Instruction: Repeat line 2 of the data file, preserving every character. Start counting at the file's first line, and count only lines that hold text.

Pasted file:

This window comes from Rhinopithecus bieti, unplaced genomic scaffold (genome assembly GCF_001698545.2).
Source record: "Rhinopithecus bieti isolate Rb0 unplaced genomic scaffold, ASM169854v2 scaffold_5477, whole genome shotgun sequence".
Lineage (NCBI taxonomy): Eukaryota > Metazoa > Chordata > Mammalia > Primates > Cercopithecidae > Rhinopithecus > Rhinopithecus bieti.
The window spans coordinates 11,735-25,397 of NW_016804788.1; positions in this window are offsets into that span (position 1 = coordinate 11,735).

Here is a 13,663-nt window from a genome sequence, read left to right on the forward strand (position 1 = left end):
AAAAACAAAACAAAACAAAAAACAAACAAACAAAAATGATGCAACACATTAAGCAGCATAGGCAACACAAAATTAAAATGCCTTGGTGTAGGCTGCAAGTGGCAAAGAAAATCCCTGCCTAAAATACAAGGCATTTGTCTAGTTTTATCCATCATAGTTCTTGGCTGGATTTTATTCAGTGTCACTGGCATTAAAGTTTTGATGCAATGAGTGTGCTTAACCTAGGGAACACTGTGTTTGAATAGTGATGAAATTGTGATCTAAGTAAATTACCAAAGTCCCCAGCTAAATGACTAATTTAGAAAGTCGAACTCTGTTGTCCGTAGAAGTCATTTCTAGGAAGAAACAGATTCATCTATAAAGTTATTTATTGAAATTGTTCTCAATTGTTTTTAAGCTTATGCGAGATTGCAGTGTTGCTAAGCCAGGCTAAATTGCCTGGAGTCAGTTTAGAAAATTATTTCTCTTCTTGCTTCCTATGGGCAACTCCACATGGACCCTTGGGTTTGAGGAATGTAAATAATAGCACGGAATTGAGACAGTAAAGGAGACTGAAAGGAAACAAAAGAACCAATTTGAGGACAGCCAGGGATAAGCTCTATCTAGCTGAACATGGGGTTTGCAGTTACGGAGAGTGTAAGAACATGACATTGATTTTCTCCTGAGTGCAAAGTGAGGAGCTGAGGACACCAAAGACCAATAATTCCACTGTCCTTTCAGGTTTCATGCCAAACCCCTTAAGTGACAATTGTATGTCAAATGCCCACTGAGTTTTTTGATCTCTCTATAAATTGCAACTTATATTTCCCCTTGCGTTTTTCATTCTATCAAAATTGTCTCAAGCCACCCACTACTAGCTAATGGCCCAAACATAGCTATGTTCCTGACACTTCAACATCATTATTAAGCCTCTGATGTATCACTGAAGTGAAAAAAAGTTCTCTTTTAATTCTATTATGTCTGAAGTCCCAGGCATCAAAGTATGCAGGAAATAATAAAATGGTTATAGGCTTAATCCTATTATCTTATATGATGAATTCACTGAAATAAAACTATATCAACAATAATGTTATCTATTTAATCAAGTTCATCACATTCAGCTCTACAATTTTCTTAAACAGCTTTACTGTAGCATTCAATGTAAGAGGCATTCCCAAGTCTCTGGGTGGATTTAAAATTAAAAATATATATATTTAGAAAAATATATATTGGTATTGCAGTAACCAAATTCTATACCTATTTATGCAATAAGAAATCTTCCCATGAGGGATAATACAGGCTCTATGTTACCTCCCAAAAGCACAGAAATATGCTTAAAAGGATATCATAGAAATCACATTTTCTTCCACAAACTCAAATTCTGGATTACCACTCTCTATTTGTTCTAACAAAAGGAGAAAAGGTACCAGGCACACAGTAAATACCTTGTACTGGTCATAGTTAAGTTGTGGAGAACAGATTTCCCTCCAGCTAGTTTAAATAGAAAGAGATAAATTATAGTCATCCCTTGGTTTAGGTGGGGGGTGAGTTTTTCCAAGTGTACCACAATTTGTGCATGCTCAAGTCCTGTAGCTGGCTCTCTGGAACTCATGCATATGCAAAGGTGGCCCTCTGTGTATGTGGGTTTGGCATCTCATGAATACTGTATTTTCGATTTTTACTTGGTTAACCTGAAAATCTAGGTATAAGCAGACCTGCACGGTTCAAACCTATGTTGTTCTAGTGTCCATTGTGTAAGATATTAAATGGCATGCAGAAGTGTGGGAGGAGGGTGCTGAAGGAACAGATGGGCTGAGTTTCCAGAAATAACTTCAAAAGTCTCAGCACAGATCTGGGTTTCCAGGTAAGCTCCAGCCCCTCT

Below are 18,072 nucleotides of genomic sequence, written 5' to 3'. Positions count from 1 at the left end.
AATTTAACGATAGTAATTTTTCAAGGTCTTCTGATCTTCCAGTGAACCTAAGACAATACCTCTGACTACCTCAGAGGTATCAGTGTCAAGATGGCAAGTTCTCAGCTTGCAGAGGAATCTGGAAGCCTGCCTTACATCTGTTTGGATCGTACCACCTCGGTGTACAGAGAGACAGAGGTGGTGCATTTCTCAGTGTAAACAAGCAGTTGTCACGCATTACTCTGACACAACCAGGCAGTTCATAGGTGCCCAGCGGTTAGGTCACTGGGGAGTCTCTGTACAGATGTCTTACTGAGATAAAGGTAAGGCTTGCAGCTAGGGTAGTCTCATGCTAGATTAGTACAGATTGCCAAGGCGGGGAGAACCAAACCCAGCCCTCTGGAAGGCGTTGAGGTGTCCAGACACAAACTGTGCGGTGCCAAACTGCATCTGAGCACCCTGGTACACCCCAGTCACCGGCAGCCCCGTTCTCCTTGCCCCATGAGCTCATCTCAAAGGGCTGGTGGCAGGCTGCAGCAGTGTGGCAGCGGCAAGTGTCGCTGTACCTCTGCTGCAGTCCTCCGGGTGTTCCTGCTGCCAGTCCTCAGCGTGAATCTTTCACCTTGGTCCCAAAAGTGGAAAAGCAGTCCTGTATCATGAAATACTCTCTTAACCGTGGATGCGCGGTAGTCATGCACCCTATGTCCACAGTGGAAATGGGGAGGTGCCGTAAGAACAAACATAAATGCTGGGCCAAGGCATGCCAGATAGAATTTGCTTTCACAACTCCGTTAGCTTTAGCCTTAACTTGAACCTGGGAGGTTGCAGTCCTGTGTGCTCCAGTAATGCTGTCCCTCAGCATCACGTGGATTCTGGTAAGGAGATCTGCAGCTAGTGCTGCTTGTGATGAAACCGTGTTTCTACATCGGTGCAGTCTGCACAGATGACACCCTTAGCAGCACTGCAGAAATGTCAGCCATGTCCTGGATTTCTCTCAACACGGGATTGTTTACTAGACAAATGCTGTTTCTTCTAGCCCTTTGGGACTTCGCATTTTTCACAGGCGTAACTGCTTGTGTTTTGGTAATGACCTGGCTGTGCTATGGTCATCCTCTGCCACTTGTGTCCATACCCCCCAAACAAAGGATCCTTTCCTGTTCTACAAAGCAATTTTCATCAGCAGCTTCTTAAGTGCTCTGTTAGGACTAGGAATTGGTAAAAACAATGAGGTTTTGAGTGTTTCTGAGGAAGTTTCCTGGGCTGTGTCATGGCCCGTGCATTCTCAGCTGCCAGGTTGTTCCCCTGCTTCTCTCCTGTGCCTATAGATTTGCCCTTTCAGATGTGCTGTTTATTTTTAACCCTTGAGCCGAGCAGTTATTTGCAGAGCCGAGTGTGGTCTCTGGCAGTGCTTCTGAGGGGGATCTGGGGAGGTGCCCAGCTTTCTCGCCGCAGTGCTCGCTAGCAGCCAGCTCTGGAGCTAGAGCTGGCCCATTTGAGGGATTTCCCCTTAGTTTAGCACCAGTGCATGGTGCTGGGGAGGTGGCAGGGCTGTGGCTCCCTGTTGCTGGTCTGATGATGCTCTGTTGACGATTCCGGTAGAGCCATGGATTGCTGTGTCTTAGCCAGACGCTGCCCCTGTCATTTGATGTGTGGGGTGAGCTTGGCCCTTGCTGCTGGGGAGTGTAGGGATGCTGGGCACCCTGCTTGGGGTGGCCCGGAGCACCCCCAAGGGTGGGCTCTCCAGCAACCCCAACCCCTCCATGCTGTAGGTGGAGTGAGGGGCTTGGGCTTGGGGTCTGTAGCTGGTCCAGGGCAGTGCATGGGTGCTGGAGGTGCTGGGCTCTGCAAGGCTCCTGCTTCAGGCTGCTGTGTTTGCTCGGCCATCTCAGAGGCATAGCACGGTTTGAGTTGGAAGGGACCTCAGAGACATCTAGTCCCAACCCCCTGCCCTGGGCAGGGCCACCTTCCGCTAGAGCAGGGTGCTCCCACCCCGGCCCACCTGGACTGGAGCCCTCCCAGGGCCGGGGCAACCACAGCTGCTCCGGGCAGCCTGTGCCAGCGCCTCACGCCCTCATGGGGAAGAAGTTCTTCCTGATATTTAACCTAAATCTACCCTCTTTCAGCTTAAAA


Source record: "Rhinopithecus bieti isolate Rb0 unplaced genomic scaffold, ASM169854v2 scaffold_5477, whole genome shotgun sequence".